If you’re visiting a rainforest, expect rain. Our travels this summer include ten days in the southeast Alaska rainforest, starting in Sitka, which sees wet stuff fall from the sky two out of every three days. Except when it doesn’t. We got lucky – just a little mist on day 3 of our visit, which means we enjoyed gorgeous mountain and water views.
There are two types of tourists in Sitka – those who come to fish (most visitors), and a handful of outliers like us. Fishing is big business. The waters around Sitka contain all five salmon species, as well as trout, char, rockfish, lingcod, halibut, and shellfish. The city of Sitka (population 8,500) owns seven small boat harbors with a total of 2,068 registered boats, including 610 commercial fishing vessels. Boats of all types and sizes were everywhere, along with vacationing groups of fishing buddies having the time of their lives.
Why Sitka for us? It’s a cute town with an intriguing past. A quick (and oversimplified) history lesson:
- The Tlingit people are indigenous to Sitka (and throughout southeast Alaska and British Columbia), dating back at least 10,000 years when the glaciers began to recede.
- All was well until Russia “discovered” and claimed ownership of southeast (and other areas in) Alaska during the second half of the 18th century. The main attraction was an abundant supply of sea otters, whose fur was highly valued by China and other global trading partners. Sitka became the capital of Russian America in 1808. (Click here to read about our visit to Russian America’s most southernmost settlement – Fort Ross in California.)
- Tensions between the Tlingit and Russians in Sitka ran high and erupted into bloody battles from time to time. Not surprisingly, the Russians used their powerful weapons to defeat the Tlingit, who exited the area for a number of years but eventually returned and forged an uneasy coexistence with the Russian settlers.
- After decimating the sea otter population, Russia lost interest in her American colonies and unloaded the whole of Alaska to the United States in a fire sale – $7.2 million, or about two cents an acre. (Remember Seward’s Folly from U.S. history class?) The transfer ceremony took place in Sitka in 1867.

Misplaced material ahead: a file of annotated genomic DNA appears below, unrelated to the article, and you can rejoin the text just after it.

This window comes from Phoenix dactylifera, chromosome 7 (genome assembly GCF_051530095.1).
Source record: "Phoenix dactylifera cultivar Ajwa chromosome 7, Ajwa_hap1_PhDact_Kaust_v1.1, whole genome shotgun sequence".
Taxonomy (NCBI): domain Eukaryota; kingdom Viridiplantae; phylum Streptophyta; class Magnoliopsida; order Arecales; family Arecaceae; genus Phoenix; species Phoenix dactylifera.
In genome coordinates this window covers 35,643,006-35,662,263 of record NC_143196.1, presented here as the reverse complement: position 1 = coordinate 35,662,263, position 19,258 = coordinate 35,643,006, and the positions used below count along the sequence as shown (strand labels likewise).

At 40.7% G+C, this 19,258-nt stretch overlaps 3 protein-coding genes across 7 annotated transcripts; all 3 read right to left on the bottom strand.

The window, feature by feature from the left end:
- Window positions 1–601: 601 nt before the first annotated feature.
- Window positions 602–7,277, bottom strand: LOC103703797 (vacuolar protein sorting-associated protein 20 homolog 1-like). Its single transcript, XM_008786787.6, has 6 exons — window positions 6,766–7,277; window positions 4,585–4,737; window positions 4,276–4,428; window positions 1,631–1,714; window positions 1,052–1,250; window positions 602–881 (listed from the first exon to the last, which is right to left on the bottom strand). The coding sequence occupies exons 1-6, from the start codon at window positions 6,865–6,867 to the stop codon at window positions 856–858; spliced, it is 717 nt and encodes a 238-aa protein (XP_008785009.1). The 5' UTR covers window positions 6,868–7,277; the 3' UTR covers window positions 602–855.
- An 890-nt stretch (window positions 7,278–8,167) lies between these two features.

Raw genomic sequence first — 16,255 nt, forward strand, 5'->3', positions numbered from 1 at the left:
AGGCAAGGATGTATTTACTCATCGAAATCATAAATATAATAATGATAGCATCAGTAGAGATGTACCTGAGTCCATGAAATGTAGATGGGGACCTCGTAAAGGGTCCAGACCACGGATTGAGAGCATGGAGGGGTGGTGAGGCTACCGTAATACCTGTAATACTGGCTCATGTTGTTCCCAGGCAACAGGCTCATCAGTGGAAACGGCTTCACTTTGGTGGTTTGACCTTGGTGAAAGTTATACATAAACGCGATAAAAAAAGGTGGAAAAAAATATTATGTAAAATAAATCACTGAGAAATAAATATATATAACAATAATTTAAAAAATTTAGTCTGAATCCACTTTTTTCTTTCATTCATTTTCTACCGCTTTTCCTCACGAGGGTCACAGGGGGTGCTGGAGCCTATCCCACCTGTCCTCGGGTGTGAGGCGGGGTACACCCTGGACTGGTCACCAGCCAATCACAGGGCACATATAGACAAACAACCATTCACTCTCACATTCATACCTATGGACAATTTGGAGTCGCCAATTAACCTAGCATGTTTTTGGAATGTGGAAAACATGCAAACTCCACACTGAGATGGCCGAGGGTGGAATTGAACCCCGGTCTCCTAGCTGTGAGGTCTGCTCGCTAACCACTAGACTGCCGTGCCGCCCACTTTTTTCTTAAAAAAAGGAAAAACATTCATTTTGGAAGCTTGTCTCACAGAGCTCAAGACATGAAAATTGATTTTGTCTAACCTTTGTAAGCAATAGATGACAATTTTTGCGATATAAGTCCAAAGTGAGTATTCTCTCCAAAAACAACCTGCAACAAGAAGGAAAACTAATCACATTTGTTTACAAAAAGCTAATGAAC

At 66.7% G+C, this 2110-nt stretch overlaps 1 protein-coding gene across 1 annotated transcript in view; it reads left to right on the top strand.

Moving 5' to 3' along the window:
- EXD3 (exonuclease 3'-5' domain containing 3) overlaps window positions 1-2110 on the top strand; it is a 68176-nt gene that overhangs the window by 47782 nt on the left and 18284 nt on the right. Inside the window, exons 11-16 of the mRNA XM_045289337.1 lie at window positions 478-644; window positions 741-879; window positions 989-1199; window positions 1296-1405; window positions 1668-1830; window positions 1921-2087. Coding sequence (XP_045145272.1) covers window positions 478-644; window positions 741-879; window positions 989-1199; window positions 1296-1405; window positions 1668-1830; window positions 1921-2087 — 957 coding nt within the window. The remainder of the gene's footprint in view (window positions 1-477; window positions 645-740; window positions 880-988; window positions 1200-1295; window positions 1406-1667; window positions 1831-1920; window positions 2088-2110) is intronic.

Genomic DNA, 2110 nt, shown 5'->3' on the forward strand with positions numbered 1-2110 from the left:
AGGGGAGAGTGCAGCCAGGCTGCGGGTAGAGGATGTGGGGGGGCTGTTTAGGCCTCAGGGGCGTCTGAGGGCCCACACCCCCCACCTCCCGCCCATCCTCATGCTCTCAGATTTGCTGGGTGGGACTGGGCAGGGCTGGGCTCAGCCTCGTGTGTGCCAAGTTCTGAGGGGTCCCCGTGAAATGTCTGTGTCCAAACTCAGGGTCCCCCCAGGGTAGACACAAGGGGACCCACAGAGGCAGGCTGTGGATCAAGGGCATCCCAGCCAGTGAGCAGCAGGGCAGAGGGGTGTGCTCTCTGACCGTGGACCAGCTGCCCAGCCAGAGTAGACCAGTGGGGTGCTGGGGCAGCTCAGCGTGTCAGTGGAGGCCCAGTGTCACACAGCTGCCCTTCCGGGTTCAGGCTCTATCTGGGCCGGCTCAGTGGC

- Sitka served as the capital of territorial Alaska until it moved to Juneau in 1906. When Alaska became a state in 1959, the first U.S. flag with 49 stars was reportedly raised in Sitka.
Sitka does a good job conveying its history through storyboards located throughout the town, as well as at a number of attractions that provide in-depth information. Pretty sure we saw them all during our three-day visit. Here are a few highlights.
Sitka National Historical Park
Alaska’s oldest federally designated cultural and historic park commemorates the 1804 Battle of Sitka between the Tlingit people and Russian fur hunters. “The Voices of Sitka” video and an array of artifacts – both Tlingit and Russian – provided a good overview of local history.
The park also features the Totem Trail, a 1-mile loop through the rainforest that contains an impressive collection of totem poles (about 20 currently) donated in the early 1900s by villages throughout southeast Alaska. Because totems deteriorate naturally over time, most are replicas.
Hand-carved from large cedar trees by native Alaskan artisans, totems exist to preserve history – family stories and important events. They were stunning!
Sitka Historical Museum
We also paid a visit to the Sitka Historical Museum, another excellent resource for learning about the local area. No photos, but I loved this quote that conveyed the Tlingit perspective on the sale of Alaska to the United States:
“In 1867, Russia ceded its possessions in Alaska to the United States. Russia had colonized less than 1% of Baranof Island, but the United States claimed it all. These countries bought and sold land they did not own and excluded us from the negotiations. The Treaty of Cession called us uncivilized, denied us land rights, and refused us citizenship, but it could never extinguish our connection to our homeland, Sheet’ka.”
Food for thought . . .